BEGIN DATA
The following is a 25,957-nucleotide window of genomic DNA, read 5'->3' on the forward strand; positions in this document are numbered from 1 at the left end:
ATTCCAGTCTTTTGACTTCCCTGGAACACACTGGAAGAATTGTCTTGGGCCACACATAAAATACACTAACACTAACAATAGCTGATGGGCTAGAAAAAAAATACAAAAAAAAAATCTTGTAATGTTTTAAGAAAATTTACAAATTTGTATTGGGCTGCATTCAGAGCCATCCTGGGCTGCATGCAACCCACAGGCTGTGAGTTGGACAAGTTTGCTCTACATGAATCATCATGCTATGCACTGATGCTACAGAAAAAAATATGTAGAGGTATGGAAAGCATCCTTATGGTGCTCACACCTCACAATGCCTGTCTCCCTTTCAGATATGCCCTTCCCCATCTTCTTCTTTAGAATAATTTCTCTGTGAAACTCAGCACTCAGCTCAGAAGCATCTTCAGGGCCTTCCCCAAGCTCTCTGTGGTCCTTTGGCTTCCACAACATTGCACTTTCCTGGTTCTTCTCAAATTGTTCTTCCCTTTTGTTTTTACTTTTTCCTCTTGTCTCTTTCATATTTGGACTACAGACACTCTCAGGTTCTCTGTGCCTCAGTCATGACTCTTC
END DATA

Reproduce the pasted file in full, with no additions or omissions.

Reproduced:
The following is a 25,957-nucleotide window of genomic DNA, read 5'->3' on the forward strand; positions in this document are numbered from 1 at the left end:
ATTCCAGTCTTTTGACTTCCCTGGAACACACTGGAAGAATTGTCTTGGGCCACACATAAAATACACTAACACTAACAATAGCTGATGGGCTAGAAAAAAAATACAAAAAAAAAATCTTGTAATGTTTTAAGAAAATTTACAAATTTGTATTGGGCTGCATTCAGAGCCATCCTGGGCTGCATGCAACCCACAGGCTGTGAGTTGGACAAGTTTGCTCTACATGAATCATCATGCTATGCACTGATGCTACAGAAAAAAATATGTAGAGGTATGGAAAGCATCCTTATGGTGCTCACACCTCACAATGCCTGTCTCCCTTTCAGATATGCCCTTCCCCATCTTCTTCTTTAGAATAATTTCTCTGTGAAACTCAGCACTCAGCTCAGAAGCATCTTCAGGGCCTTCCCCAAGCTCTCTGTGGTCCTTTGGCTTCCACAACATTGCACTTTCCTGGTTCTTCTCAAATTGTTCTTCCCTTTTGTTTTTACTTTTTCCTCTTGTCTCTTTCATATTTGGACTACAGACACTCTCAGGTTCTCTGTGCCTCAGTCATGACTCTTC